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RE: Slashdot reply (draft 0.1)
> -----Original Message-----
> From: Guylhem Aznar [mailto:email@example.com]
> Sent: Friday, February 11, 2000 1:26 AM
> To: Gregory Leblanc
> Cc: firstname.lastname@example.org
> Subject: Re: Slashdot reply (draft 0.1)
> The author seems to mix Hugo van der Kooij and Norman Walsh. So this
> bucket of water will cool the heat of this flame.
Oh, darn, sorry about that. I know who both of you are, and I didn't get
the two of you mixed up, but "van der Walhs" is stuck in my brain from a
chemistry course. My sincerest appologizies.
> On Fri, Feb 11, 2000 at 12:23:24AM -0800, Gregory Leblanc wrote:
> > <flame>This is really stupid. I'm sure there's a logic
> behind this, but I
> > can't grasp what it is. I understand why these were put in
> place, but not
> > why they're still in use. We should abolish silly
> distinctions to allow
> For simplicity.
> > LDP/
> > LDP/FAQ/
> > LDP/HOWTO/ (put the actual plain text HOWTO documents here)
> > LDP/HOWTO/DocBook/ (put the DocBook source here)
> > LDP/HOWTO/LinuxDoc/ (put the LinuxDoc source here)
> > LDP/HOWTO/pdf/ (put pdf output here)
> > LDP/HOWTO/ps/ (put PS output here)
> > LDP/HOWTO/tex/ (put tex output here)
> > LDP/HOWTO/html/ (put html output here)
> > LDP/HOWTO/stuff I missed/ (put the stuff I missed here)
> > LDP/GUIDE/
> Too complicated.
> Even if we know the difference between a FAQ and an HOWTO,
> most ppl take
> this as "documentation".
I don't know if I'd agree with this, but I have no supporting evidence. The
names seem fairly obvious to me, and if we have a blurb above each section
explaining what that type of document is, then it should be clear enough on
how to find things. Greg F had a good suggestion with the README. in
LDP/README it should tell how the directory structure is layed out, and have
an explanation of what a FAQ, HOWTO, GUIDE, etc are. Here's a rough sketch
of one for FAQ"
FAQ stands for Frequently Asked Questions. Look here if you've got
a question that you want answered, or are looking to find out what the most
common problems and glitches are pertaining to a specific topic.
OK, so that's pretty bad, I can't think of anything better right off. Then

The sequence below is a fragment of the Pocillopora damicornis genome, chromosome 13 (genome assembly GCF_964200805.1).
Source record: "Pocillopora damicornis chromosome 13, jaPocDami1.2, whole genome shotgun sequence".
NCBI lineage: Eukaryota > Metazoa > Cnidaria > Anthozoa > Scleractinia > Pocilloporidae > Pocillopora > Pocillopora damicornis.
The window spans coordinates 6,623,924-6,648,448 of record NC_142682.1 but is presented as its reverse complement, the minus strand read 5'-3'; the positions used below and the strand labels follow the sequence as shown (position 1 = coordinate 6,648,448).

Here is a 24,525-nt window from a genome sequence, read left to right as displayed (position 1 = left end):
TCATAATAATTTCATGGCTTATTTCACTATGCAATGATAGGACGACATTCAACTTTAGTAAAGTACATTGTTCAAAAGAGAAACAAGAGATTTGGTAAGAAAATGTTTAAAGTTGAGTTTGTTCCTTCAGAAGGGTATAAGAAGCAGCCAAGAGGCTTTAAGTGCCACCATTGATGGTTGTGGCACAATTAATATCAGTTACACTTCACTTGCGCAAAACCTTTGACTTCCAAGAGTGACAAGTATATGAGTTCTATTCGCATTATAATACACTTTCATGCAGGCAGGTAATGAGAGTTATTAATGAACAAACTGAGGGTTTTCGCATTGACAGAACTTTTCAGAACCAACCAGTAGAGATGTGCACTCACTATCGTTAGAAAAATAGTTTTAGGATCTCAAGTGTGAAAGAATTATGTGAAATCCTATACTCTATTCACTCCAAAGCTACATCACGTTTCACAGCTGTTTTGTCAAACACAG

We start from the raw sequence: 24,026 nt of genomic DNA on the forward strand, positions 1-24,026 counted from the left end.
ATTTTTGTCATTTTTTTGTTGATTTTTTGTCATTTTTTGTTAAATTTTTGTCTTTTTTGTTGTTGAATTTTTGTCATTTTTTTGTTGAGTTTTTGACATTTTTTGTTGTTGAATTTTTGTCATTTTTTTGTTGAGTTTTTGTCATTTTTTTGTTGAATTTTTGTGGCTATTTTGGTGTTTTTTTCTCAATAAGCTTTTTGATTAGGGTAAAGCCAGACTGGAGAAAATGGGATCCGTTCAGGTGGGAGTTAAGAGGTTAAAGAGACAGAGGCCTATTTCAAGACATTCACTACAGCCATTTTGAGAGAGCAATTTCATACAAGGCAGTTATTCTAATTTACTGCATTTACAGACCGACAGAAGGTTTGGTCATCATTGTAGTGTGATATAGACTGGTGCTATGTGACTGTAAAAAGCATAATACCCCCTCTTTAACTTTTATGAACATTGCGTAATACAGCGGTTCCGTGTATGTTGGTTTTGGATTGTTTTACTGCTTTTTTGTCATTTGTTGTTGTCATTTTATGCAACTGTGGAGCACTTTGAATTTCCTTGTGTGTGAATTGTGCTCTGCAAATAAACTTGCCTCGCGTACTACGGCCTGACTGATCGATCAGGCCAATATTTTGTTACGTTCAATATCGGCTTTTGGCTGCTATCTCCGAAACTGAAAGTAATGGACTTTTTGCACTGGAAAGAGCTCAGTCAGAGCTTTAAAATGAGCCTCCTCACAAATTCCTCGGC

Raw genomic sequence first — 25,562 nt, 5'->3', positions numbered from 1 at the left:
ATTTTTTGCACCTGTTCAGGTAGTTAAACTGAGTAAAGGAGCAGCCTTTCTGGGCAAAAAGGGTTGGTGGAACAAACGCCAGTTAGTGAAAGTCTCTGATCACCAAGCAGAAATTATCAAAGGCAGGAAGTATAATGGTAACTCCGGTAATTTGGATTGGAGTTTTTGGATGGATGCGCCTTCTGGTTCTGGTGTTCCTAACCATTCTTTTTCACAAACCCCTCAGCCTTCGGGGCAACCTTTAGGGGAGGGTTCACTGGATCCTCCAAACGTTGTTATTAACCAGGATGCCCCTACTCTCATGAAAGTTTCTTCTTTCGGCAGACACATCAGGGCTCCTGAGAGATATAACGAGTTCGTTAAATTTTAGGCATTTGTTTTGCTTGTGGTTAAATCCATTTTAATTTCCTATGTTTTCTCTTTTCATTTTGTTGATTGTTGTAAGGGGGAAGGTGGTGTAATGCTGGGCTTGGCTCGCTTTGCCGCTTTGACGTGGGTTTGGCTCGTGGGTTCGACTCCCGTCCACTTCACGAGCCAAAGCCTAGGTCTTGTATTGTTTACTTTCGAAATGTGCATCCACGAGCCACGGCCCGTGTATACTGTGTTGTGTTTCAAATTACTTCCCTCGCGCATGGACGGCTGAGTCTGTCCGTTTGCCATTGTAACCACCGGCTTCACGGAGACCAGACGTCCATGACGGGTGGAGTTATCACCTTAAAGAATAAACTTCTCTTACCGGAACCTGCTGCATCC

within LDP/FAQ/ the README file should contain something similar to the
section above, followed by a list of the FAQs that are available. And so-on
and so-forth with the other things, and perhaps for the formats.
> > HTML, then either plain text or LaTeX or Tex. We should
> not accept source
> > in pdf, or ps, or any of the ones that I've not mentioned
> here. This
> It can be accepted as a guide, as long as the license is
> compatible with
> our requirements.
> The format is not a problem, if the document is *very* interesting we
> can convert it or retype it.
> > This should have a pointer to the manifesto so that they
> know what our
> > requirements are.
> Will add links to each question
> > This doesn't sound too good, it implies that we don't want this many
> > documents submitted. We want MORE documents submitted, not
> less, right?
> Right, I will rephrase that :
> However, there are far too many docs submitted to ldp-submit
> for our 2«
> peer readers.
> They can not proof read each document ; if you feel like helping them«
> please subscribe to ldp-submit (mail
> > the LDPemail@example.com, as a place to submit
> documents for
> > grammar/style/markup editing, and the LDP-submit list
> should become an
> > automated submission mechanism.
> Good idea ; I will mail the listmaster to create that list ASAP.
> Documents will first go to ldp-editors for grammar and spelling (and
> maybe peer review?), then move to ldp-submit for final submission.
> > I'm not sure that we should be singling (sp?) out any
> particular HOWTOs, but
> > perhaps pointing them to the page ordered by date that Greg
> F has created.
> What's the url?
> > writing "sexier" (I really don't believe that it's going to
> get me any
> > dates, but what the heck) by helping out with the LDP,
> either by sending
> Don't laugh, it got me one in october.
> Her brother felt like working for a linux company so she asked me to
> introduce him (it's chocking ! I never saw that before !!!)
> > nicest, most efficient code you've ever seen. I'd have to
> say that /.er's
> > quote isn't appropraite for this follow-up, nor is this statement.
> Ok will remove it, but it's exactly my opinion (you can't
> code want you
> can't think)
> > > criticize your
> > > HOWTO they didn't even read.
> > I like the re-write that somebody proposed much better than
> this paragraph,
> > it makes it sound like you shouldn't care if somebody
> bashes your HOWTO.
> I care if there's a good reason, unfortunately most of the
> time there's
> no reason at all.
> Pure flaming for the pleasure (goes to /dev/null BTW)
Ah, now if MS had created a /dev/null so that it could be directed there
before it even left the originating machine, wouldn't life be a lot better?
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